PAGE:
Hon. S. D. Woods, a leading lawyer of the San Francisco bar and ex-congressman from the second California district, has also the distinction of being one of the pioneers to the state, having come among the original forty-niners during the days of his childhood. He has followed out a most able and honorable career, having established a solid reputation as a lawyer of integrity and unusual qualifications for his profession, and has acquitted himself well in all his relations as a private citizen and in public station.
Mr. Woods was born in Maury county, Tennessee, in 1845, a son of Rev. James and Eliza (Williams) Woods, the latter a daughter of a prominent South Carolinian. The history of the Presbyterian church in California could not be written without recording the prominent part taken in its establishment and organization by the late Rev. James Woods, one of the most conspicuous of those pioneer figures, who, in the face of many obstacles and the indifference of hurring commercialism and gain-seeking, sought to bring the power of religion to the new western seats of civilization and give to the church of the Pacific coast the same power and influence it had in the east. He was a descendant of a sturdy Welsh family that came to Massachusetts during the Puritan times. He had espoused the ministry as his profession, and in 1849 he was one of the three chosen by the Presbyterian church to go as missionaries and establish churches in the Eldorado of the west. He left New York with his wife and three children, on May 17, 1849, on the saling vessel Alice Tralton, which, on account of storms and head winds, was eight months in rounding the Horn and reaching San Francisco. He and his two fellow ministers formed the first presbytery of California, and he took a foremost part in all the church work of the state during those early days. He preached the first installation sermon in this state, was the first moderator of the synod on the Pacific coast, and he preached in every town in California. The first Presbyterian church of the state was organized by him. His ministerial labors were carried on in Stockton for many years, and his death occurred in 1882. His work entitled "Recollections of Pioneer Work in California" is one of the most interesting books dealing with the pioneer times of California and contains much valuable information from an historical standpoint.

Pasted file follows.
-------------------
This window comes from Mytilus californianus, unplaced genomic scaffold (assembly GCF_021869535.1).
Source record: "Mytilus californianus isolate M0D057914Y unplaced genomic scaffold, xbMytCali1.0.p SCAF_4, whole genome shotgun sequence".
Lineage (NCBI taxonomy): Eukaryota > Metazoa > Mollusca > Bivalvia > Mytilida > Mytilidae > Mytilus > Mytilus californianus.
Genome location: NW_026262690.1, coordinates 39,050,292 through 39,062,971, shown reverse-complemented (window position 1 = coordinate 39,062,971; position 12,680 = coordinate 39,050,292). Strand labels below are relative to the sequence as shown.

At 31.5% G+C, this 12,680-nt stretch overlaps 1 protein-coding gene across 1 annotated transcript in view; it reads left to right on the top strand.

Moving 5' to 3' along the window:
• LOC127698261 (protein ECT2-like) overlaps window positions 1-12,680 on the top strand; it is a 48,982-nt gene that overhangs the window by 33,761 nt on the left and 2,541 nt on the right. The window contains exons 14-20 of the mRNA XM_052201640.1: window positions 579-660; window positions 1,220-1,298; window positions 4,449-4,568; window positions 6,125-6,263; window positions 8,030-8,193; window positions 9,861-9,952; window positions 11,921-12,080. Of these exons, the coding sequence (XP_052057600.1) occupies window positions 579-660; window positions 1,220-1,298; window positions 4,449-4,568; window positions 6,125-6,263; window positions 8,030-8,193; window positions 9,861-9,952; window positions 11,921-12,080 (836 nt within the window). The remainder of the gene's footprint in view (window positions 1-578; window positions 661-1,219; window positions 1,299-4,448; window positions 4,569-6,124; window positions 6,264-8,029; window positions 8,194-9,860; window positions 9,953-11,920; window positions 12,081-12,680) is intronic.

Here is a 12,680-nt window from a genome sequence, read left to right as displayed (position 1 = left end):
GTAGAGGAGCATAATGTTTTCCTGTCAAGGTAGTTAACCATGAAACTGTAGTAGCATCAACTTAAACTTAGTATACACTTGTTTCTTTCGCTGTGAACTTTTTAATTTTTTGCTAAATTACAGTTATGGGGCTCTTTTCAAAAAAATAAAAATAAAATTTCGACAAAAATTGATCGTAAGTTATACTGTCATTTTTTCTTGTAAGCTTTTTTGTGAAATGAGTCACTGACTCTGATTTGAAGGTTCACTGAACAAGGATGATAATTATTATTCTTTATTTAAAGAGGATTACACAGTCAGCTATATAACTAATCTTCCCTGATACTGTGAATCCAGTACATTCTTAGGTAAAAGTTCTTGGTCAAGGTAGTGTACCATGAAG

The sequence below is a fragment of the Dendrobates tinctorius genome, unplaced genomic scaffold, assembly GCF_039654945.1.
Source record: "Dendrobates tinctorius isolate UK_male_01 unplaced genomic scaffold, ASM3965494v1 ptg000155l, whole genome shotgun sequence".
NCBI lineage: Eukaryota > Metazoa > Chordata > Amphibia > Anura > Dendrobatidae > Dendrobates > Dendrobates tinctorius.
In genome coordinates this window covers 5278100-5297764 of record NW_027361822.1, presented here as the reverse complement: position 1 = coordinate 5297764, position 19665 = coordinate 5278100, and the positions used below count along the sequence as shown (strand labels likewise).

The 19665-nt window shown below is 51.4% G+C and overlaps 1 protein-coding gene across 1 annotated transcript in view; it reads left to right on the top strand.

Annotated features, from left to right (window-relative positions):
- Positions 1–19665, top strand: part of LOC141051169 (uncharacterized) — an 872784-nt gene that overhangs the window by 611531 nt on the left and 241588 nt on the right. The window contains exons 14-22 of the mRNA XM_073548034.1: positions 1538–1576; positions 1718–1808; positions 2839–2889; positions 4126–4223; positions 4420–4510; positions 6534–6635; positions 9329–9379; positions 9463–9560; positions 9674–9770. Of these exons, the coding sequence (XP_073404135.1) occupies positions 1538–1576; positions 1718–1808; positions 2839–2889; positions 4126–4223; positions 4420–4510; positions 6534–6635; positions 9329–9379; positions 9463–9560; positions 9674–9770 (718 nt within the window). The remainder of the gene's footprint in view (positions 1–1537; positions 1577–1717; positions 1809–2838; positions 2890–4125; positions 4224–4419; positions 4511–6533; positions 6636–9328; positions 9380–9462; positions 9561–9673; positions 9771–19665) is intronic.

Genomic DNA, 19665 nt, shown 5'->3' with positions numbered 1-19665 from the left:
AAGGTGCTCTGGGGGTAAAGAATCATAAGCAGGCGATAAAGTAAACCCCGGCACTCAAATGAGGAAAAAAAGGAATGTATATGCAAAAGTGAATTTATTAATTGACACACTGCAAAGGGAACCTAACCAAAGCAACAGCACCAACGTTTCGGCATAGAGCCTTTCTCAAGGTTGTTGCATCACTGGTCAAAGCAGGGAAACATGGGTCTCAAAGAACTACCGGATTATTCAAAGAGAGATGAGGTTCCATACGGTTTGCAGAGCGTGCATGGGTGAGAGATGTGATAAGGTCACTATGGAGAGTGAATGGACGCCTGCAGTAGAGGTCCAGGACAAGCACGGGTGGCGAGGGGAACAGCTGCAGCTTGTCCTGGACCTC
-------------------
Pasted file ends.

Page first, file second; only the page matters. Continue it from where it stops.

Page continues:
Mr. S. D. Woods was reared in California, and after his common school training began the study of law with Hon. John Saterlee, the first superior judge of San Francisco. Since his admission to the bar he has risen rapidly to a front rank among the eminent jurists of the commonwealth, and at the same time he has given without stint his influence and untiring effort for the upbuilding and development of his state, in which he has done as much as any other man. He has organized and helped build a number of railroads, and is now counsel for the Sierra Railway Company of California.
Mr. Woods is a stanch Republican, but is in no sense a politician. In 1890 he was prevailed upon to accept the nomination to Congress from the second district, to fill out an unexpired term and a full term and in the face of a normal majority of six thousand for the opposite party was elected with twelve hundred votes to spare. He refused to become a candidate for election at the next congressional election.
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